By Carol Stiffler
Shortly after Michigan Governor Gretchen Whitmer ordered the state’s restaurants to close dining rooms and switch to carry-out or delivery, Timber Charlie’s owner Ray Mahaffy decided his restaurant would simply close.
Whitmer’s mandate came on March 16, and by March 17, Timber Charlie’s stopped cooking. Between then and now, Mahaffy has had the floors stripped and covered with a shiny resin (you can Buy Squidpoxy here) , then laid down antibacterial floor coverings. The ceiling got a fresh coat of paint. The walls re-stained. Mahaffy bought new tables. He had the bathrooms transitioned to touchless – water, soap, paper towel, and even the urinal will now function automatically.
“This restaurant has been open 32 or 33 years,” said Mahaffy, who has owned the place for 15 years. ”I’ve been going there 25 years, but I don’t think I’ve ever seen the inside look like it does now. It’s all have-to-dos. If you don’t make the changes, people aren’t going to come.”
Mahaffy says changes like these are part of the “new world” created in the midst of, and then the wake of, the coronavirus pandemic.
“When you go out, you’re going to have to feel like you’re OK,” he said. “I’m not picking on anybody. Our expectations as customers and guests are going to be different when this comes out in the wash.”
Timber Charlie’s re-opened for take-out orders on Monday, May 4.
Whitmer originally closed restaurant dining rooms through April 5, but has since extended the order. At present, restaurants do not have a reopen date.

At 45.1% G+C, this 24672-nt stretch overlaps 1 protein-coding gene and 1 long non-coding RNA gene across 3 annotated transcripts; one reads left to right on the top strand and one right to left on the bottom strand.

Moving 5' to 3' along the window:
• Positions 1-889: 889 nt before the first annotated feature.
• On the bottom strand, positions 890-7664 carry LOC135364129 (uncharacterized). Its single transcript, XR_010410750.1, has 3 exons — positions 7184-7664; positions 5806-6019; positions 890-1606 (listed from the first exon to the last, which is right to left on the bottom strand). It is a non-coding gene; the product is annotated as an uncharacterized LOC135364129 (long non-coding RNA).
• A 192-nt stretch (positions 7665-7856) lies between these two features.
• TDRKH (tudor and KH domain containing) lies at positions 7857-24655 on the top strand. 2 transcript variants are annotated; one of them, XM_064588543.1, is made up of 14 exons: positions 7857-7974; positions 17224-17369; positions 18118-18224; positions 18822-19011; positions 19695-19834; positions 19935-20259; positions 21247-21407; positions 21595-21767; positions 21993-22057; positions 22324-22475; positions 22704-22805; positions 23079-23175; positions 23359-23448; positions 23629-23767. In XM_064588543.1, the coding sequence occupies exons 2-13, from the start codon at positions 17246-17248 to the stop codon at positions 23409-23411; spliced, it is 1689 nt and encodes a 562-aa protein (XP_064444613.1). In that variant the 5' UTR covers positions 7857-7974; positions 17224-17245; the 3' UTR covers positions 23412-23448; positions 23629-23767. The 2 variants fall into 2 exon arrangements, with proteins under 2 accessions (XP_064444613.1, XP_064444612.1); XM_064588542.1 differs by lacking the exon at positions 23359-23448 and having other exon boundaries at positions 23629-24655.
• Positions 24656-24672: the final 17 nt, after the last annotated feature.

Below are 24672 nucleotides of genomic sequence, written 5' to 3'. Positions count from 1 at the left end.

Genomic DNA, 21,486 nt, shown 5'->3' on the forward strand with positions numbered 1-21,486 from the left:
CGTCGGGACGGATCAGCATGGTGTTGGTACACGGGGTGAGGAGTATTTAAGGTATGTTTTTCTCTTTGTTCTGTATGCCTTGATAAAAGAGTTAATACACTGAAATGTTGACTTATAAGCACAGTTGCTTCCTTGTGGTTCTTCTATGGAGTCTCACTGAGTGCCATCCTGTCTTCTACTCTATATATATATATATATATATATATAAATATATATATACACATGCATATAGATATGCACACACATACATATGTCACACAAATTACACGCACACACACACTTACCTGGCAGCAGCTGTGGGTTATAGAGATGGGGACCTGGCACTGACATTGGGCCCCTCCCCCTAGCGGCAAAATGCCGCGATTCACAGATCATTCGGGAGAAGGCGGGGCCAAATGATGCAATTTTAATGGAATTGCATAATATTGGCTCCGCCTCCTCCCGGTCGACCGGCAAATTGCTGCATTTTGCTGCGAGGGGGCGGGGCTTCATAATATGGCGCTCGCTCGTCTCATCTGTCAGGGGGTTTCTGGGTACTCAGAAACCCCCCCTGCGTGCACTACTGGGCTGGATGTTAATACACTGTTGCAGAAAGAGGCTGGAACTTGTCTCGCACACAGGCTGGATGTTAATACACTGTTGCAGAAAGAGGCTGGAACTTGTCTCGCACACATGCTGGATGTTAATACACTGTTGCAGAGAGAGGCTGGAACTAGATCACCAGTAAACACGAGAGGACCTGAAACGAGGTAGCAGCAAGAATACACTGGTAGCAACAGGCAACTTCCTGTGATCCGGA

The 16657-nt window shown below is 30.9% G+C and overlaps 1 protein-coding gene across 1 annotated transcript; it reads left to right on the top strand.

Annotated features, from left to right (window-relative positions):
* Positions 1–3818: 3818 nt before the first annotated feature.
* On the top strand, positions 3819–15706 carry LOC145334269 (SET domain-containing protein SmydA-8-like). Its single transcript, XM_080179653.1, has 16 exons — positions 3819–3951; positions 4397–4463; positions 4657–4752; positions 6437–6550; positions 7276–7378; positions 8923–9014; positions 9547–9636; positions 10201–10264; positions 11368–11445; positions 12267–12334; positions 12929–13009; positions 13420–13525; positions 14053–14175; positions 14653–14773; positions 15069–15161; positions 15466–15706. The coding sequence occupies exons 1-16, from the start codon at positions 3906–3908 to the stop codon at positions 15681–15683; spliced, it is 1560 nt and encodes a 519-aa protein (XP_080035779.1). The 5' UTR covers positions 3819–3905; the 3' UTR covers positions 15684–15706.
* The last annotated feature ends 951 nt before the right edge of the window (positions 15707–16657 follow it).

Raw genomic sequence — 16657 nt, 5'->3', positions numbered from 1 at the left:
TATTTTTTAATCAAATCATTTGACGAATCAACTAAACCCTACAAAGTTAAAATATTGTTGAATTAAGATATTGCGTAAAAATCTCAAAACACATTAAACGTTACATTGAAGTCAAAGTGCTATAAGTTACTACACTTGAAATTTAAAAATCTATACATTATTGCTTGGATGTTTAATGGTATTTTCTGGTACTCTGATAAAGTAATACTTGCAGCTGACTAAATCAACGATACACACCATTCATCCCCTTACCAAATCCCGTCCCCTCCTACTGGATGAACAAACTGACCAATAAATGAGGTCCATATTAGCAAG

Some industries do: construction can resume on Thursday, May 7. Garden centers reopened and landscaping came back online at the end of April. Businesses that sell non-essential items can resume operations by offering curbside pick-up service. As for business owners that have contracts and documents that needs to be signed, they can easily do so online now with the help of services like esign.
Industries that are not so fortunate include any that involve gathering in public spaces. Libraries, for example, will be closed through May 28.
Whitmer says she and her team of advisors are analyzing each industry for the risk of transmission among its workforce – how closely together employees work, how many employees are in the building at a time, and so on. The group has also divided the state into eight regions according to population. The Upper Peninsula is deemed the eighth region, but has yet to receive a protocol specific to the region.
These efforts are underway as Michigan continues to see a reduction in Covid-19 cases. The state experienced an all-time low in reported coronavirus deaths on Sunday, May 3, with only 29 new deaths reported that day. New cases are slowing down, too: there were only 547 new cases reported on May 3.
Whitmer says she is carefully manipulating the re-opening – which she likens to “turning up a dial” – to prevent a second wave of COVID-19 cases.